Stephen Lushington (judge)

For other people named Stephen Lushington, see Stephen Lushington.
Stephen Lushington

1862 portrait (detail) by William Holman Hunt
Born 14 January 1782
South Hill Park, Berkshire
Died 19 January 1873 (1873-01-20) (aged 91)
Ockham Park, Surrey
Resting place Ockham, Surrey
Nationality English
Education Christ Church, Oxford, Inner Temple
Occupation judge
Known for Slavery abolitionist

Stephen Lushington (14 January 1782 – 19 January 1873) was a Doctor of Civil Law, a judge, a member of parliament and a radical for the abolition of slavery and capital punishment.

Early life and education

Stephen, 1789 (Richard Cosway)

Lushington was the second son of Sir Stephen Lushington, 1st Baronet (1744–1807), a member of parliament and Chairman of the British East India Company. He was educated at Eton College and Christ Church, Oxford, after which he was elected a fellow of All Souls.


He joined the Inner Temple and was called to the bar in 1806. In the same year, he entered Parliament as Whig member for Great Yarmouth, and he spoke in the Commons in favour of the bill to abolish the slave trade in February 1807, and remained a lifelong advocate of the anti-slavery cause. He was re-elected in 1808, but a few months later, after the defeat of a motion he had proposed to castigate the behaviour of Sir Home Popham, he resigned his seat and devoted his energies to his legal practice.

He returned to Parliament as the MP for Ilchester in 1820, and subsequently also represented Tregony, Winchelsea and Tower Hamlets. He continued to support all measures attempting to suppress slavery or the slave trade, and also proposed or attempted to propose motions to recognise the independence of South America from Spain (1820) and to abolish capital punishment (1840). He championed the cause of Jamaican anti-slavery activist Louis Celeste Lecesne, supported Catholic Emancipation and spoke in favour of repealing the civil disabilities which applied to Jews; he was also a strong supporter of Parliamentary reform, and advocated triennial parliaments and the secret ballot. He retired from Parliament in 1841.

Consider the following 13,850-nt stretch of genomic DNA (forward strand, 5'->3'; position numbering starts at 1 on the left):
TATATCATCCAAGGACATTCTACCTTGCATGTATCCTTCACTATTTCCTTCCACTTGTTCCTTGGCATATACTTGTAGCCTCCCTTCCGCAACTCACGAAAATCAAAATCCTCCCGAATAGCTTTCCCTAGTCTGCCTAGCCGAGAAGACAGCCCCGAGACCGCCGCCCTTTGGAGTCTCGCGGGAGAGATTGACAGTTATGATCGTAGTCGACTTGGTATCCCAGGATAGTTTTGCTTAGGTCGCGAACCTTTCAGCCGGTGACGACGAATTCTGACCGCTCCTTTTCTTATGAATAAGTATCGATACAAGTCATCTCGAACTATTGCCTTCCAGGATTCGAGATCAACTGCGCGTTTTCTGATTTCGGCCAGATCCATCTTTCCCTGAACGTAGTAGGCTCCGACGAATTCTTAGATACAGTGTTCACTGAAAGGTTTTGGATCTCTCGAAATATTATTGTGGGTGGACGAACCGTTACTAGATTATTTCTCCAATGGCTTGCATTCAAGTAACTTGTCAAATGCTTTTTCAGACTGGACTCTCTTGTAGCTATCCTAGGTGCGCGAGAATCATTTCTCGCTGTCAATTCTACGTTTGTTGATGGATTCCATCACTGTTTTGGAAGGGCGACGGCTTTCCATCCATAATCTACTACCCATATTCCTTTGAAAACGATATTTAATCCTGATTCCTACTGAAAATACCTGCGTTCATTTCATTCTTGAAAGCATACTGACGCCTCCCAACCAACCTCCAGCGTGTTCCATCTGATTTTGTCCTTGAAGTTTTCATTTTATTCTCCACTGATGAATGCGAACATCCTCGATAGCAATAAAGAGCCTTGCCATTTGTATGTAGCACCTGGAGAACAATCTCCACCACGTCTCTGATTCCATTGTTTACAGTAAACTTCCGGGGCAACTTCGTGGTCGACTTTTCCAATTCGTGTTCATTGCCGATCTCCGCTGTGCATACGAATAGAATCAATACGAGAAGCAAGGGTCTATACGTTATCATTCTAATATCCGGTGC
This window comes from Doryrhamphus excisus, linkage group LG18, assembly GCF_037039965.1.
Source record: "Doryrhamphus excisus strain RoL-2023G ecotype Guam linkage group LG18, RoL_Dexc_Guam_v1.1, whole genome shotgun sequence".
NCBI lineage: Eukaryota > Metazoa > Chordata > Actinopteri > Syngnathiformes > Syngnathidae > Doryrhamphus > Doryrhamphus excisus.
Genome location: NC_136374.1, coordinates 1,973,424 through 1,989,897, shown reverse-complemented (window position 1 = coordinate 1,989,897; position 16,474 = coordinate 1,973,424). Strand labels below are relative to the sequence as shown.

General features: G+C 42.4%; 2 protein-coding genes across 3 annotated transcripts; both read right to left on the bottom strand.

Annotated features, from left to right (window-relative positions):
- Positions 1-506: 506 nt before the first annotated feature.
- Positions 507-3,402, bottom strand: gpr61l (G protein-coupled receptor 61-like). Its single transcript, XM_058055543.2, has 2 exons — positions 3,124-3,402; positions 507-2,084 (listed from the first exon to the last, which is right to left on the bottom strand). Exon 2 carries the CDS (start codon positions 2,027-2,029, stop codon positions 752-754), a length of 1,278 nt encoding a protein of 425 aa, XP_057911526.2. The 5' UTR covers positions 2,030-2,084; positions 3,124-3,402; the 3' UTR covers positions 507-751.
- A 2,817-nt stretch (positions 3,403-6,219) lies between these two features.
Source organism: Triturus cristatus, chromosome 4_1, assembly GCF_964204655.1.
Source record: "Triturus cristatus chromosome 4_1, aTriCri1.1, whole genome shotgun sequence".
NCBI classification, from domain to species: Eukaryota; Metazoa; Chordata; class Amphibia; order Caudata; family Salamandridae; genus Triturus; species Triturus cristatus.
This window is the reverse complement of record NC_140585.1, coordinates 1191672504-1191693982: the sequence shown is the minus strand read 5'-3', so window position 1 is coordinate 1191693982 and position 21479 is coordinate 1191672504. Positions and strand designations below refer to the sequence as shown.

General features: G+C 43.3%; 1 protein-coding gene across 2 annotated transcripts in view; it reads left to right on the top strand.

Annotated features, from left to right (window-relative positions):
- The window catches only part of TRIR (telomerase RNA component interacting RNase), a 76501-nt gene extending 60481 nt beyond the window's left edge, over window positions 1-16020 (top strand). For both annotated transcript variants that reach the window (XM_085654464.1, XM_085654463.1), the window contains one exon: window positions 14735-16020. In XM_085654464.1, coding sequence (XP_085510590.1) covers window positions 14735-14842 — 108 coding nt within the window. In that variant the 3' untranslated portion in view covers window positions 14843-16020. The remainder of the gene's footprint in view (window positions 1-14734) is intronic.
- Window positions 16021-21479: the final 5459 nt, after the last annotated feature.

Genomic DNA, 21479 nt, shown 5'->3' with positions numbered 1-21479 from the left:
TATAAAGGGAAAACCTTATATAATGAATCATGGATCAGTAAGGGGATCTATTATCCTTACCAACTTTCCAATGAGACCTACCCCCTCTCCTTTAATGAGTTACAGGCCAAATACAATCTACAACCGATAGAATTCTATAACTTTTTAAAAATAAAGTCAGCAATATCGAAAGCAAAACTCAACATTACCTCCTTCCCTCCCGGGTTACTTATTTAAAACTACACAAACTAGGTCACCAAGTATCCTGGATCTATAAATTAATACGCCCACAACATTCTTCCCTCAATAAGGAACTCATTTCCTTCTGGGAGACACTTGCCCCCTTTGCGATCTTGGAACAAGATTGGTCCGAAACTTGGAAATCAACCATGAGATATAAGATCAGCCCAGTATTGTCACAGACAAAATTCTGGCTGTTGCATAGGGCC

His legal career continued parallel to his political one. In 1820 he was one of the counsel retained by Queen Caroline, and spoke in her defence during her trial before the House of Lords. In 1828 he was appointed judge of the Consistory Court of London. In 1838 he was made a Privy Counsellor and became judge of the High Court of Admiralty, in which post he continued until 1867. He was also Dean of Arches from 1858 to 1867, when he retired from all his posts due to ill health.

Cricket career

Lushington was also an amateur cricketer who made 3 known appearances in first-class cricket matches in 1799. He was mainly associated with Surrey.[1]


  1. Arthur Haygarth, Scores & Biographies, Volume 1 (1744–1826), Lillywhite, 1862

Further reading

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Parliament of the United Kingdom
Preceded by
Sir Thomas Troubridge
Thomas Jervis
Member of Parliament for Great Yarmouth
With: Edward Harbord
Succeeded by
Edward Harbord
Giffin Wilson
Preceded by
Sir Isaac Coffin
John William Drage Merest
Member of Parliament for Ilchester
With: Sir Isaac Coffin
Succeeded by
John Williams
Richard Sharp
Preceded by
James O'Callaghan
Viscount Barnard
Member of Parliament for Tregony
With: James Brougham
Succeeded by
James Adam Gordon
James Mackillop
Preceded by
John Williams
Henry Dundas
Member of Parliament for Winchelsea
April 1831
With: John Williams
Succeeded by
James Brougham
John Williams
Preceded by
Michael Bruce
James Joseph Hope-Vere
Member of Parliament for Ilchester
With: Edward Robert Petre
Constituency abolished
New constituency Member of Parliament for Tower Hamlets
With: Sir William Clay
Succeeded by
Sir William Clay
Charles Richard Fox
Legal offices
Preceded by
Sir John Dodson
Dean of Arches
Succeeded by
Sir Robert Phillimore
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